Wild Classroom: How To Prevent The Chaos
Posted in Training Development on Thursday, May 6th, 2010 | 5 Comments
by Guila Muir
Have you ever worried about your participants going wild, tuning out, or exhibiting other potentially disruptive behaviors? The concept of “classroom management” will help.
Good classroom management is the ability to run your training sessions smoothly. Research shows that good classroom management enables students to learn and retain more.
Surprisingly, research also shows that good classroom management has nothing to do with the trainer’s personality, or even whether participants like the trainer. Rather, it has everything to do with the trainer’s behaviors–how you act in the classroom.
Dominance and Cooperation
Research shows that a trainer keeps control of the classroom by exhibiting appropriate levels of both dominance and cooperation.
A trainer’s dominance doesn’t mean forceful command and control. Instead, educational researchers define appropriate dominance as the trainer’s ability to provide clear purpose, strong guidance, and consequences for unacceptable behavior.
Think of the best classroom experiences you have had, either as a trainer or as a participant. Did the trainer set out clear goals for the session? Were expectations about behavior clear? Did the trainer provide clear instructions, both visually and verbally?
It’s important to use assertive body language. Maintain an erect posture. Speak deliberately and clearly, especially in the face of inappropriate behavior. Keep your cool.
Very rarely, a trainer must ask a participant to leave the session because of behavior that is impeding the learning of others. This consequence is at the far end of the continuum of classroom management. In more than twenty years as a professional trainer, I have never had to take this step.
Cooperation is characterized by a concern for the needs and opinions of others. Whereas dominance focuses on the trainer as the driving force in the classroom, cooperation highlights a sense of teamwork between trainer and participants.
Often, a trainer models cooperation by asking what participants want to get out of the session, and then integrating these elements into the lesson plan. Cooperation involves other aspects as well, including:
Taking a personal and authentic interest in participants.
Learning about participants’ interests and passions outside of class.
Talking informally before and after class.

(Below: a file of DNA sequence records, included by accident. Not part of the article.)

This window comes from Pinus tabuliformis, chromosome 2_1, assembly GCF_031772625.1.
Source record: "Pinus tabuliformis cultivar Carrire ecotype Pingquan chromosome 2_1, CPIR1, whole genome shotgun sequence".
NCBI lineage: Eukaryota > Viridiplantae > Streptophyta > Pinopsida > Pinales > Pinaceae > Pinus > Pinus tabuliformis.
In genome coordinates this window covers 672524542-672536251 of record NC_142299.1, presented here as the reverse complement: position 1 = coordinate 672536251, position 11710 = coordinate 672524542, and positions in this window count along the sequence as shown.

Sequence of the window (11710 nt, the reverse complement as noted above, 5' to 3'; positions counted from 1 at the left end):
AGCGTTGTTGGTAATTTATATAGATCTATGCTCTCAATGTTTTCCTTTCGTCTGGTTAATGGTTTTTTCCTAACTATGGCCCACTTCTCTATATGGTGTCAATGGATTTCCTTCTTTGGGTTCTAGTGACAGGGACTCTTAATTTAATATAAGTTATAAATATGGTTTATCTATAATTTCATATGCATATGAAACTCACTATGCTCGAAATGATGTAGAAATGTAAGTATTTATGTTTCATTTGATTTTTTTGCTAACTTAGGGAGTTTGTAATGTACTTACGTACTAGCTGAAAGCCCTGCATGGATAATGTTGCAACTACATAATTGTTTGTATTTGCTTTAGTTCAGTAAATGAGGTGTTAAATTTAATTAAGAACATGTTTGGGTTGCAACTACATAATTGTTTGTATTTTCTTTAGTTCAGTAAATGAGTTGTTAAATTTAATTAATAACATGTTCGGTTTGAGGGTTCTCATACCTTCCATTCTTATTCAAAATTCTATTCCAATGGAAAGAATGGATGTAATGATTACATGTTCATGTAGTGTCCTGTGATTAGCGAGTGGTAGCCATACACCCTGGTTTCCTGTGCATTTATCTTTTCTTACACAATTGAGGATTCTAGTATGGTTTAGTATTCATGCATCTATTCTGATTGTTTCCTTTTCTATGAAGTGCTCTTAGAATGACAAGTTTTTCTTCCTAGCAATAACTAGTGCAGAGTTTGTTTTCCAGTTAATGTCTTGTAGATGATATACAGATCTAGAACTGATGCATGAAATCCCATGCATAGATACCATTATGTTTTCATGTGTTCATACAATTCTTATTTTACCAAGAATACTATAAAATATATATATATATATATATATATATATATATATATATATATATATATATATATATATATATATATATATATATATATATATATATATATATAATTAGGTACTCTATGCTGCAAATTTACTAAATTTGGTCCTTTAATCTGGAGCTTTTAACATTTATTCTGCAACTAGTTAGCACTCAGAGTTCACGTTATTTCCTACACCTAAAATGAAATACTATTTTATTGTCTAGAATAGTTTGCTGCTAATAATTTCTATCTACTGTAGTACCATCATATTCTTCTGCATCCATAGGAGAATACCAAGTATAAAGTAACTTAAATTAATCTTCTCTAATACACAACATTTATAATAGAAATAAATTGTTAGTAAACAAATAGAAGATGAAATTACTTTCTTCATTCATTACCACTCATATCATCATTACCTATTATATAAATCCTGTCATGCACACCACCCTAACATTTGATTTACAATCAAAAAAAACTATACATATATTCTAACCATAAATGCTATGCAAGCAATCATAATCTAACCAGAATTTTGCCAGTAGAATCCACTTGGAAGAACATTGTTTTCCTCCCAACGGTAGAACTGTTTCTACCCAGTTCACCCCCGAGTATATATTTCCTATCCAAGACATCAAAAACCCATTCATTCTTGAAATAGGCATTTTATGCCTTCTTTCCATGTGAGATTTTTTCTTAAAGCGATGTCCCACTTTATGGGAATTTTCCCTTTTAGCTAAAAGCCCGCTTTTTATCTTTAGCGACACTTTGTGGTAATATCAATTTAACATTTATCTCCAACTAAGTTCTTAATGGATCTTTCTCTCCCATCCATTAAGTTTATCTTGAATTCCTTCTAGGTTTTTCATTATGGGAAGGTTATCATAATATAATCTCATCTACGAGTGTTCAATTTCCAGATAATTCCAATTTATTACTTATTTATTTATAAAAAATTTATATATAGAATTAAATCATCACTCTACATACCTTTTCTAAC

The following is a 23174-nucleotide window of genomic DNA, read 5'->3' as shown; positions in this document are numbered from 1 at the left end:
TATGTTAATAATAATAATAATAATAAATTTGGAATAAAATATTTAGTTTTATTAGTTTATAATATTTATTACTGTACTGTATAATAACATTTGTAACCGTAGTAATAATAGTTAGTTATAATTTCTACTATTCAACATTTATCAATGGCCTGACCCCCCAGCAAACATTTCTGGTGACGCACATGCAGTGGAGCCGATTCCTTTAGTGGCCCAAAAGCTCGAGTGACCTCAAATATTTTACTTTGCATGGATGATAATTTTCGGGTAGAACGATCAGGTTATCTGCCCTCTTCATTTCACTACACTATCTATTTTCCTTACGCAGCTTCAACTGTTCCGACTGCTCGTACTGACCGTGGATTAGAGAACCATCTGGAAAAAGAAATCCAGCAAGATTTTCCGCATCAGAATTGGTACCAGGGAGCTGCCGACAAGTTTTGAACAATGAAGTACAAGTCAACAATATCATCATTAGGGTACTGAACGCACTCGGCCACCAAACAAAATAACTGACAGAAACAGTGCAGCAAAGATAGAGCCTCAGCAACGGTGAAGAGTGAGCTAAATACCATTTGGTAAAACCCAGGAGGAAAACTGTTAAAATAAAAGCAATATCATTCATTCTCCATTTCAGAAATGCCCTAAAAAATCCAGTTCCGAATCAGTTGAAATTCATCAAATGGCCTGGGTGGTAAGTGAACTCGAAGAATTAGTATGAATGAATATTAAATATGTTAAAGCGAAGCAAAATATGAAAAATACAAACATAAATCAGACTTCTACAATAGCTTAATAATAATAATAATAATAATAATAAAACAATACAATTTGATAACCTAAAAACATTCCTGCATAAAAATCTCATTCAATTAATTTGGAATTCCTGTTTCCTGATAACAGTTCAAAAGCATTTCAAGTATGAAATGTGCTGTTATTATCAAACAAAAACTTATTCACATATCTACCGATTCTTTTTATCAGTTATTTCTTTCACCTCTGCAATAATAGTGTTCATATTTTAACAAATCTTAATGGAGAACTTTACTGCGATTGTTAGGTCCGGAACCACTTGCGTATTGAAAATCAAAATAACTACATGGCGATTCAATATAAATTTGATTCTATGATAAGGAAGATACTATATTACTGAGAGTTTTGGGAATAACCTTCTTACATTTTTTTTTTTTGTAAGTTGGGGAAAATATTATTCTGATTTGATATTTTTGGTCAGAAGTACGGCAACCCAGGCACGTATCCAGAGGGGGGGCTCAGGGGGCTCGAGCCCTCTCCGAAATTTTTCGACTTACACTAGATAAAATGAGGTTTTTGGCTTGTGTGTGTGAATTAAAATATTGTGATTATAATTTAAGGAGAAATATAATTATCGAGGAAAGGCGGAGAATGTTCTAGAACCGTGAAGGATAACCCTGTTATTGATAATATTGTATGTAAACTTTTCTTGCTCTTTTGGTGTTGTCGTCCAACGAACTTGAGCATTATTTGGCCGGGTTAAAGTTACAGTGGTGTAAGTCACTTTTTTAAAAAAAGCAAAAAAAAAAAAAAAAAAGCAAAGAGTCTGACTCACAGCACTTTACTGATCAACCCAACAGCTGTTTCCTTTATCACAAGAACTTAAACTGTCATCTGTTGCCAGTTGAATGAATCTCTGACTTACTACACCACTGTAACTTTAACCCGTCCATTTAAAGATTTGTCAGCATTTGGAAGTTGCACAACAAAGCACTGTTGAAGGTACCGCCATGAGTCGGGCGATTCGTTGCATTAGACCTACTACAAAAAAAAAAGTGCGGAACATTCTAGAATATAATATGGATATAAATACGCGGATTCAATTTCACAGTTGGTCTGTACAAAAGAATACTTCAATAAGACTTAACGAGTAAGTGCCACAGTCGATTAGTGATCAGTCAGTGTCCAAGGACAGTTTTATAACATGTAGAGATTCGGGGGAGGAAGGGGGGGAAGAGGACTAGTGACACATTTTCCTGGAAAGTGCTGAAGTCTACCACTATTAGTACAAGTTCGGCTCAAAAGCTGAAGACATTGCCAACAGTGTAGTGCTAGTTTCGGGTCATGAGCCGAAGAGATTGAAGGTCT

Greeting each participant by name.
You can also demonstrate your interest in non-verbal ways. These include making eye contact with everyone, moving toward the participants, and ensuring the seating arrangement allows clear and easy ways to move around the room.
Good Classroom Management: Just a Set of Behaviors
There have been many quests for the essential traits that make a teacher great, and each quest has come up empty-handed. According to a special report in the New York Times, extensive research shows that neither an extroverted personality, politeness, confidence, warmth, or enthusiasm make a great trainer.
However, the educational researcher Doug Lemov has identified one trait that separates great trainers from the rest: good classroom management. Lemov discovered that what looks like natural-born teaching genius is often deliberate technique in disguise.
It all boils down to two sets of behaviors on your part. By balancing your dominant behaviors with your cooperative behaviors as a trainer, you’ll create an environment that encourages learning and is pleasant for all. Have fun!
Read more articles about Training Development. Learn about Guila Muir’s Trainer Development Workshops.
Guila Muir is the premiere trainer of trainers, facilitators, and presenters on the West Coast of the United States. Since 1994, she has helped thousands of professionals improve their training, facilitation, and presentation skills. Find out how she can help transform you from a boring expert to a great presenter: http://www.guilamuir.com
© 2010 Guila Muir. All rights reserved.
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